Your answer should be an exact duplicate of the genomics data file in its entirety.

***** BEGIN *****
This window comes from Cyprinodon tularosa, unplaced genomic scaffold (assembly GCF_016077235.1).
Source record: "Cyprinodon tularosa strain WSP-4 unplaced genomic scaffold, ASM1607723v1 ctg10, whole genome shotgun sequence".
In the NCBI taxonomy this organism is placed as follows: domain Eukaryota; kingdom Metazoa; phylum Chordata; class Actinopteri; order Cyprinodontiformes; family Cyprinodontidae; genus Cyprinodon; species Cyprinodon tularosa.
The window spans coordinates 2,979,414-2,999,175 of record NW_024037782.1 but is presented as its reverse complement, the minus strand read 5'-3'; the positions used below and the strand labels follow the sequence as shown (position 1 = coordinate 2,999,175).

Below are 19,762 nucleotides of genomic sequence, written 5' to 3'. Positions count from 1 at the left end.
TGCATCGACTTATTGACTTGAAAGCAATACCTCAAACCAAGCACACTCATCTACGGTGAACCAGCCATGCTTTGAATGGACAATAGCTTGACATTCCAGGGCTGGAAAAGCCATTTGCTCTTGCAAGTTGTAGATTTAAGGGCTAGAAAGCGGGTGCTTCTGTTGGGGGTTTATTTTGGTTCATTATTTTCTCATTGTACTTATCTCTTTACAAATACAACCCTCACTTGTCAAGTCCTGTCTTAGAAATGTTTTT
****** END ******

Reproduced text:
This window comes from Cyprinodon tularosa, unplaced genomic scaffold (assembly GCF_016077235.1).
Source record: "Cyprinodon tularosa strain WSP-4 unplaced genomic scaffold, ASM1607723v1 ctg10, whole genome shotgun sequence".
In the NCBI taxonomy this organism is placed as follows: domain Eukaryota; kingdom Metazoa; phylum Chordata; class Actinopteri; order Cyprinodontiformes; family Cyprinodontidae; genus Cyprinodon; species Cyprinodon tularosa.
The window spans coordinates 2,979,414-2,999,175 of record NW_024037782.1 but is presented as its reverse complement, the minus strand read 5'-3'; the positions used below and the strand labels follow the sequence as shown (position 1 = coordinate 2,999,175).

Below are 19,762 nucleotides of genomic sequence, written 5' to 3'. Positions count from 1 at the left end.
TGCATCGACTTATTGACTTGAAAGCAATACCTCAAACCAAGCACACTCATCTACGGTGAACCAGCCATGCTTTGAATGGACAATAGCTTGACATTCCAGGGCTGGAAAAGCCATTTGCTCTTGCAAGTTGTAGATTTAAGGGCTAGAAAGCGGGTGCTTCTGTTGGGGGTTTATTTTGGTTCATTATTTTCTCATTGTACTTATCTCTTTACAAATACAACCCTCACTTGTCAAGTCCTGTCTTAGAAATGTTTTT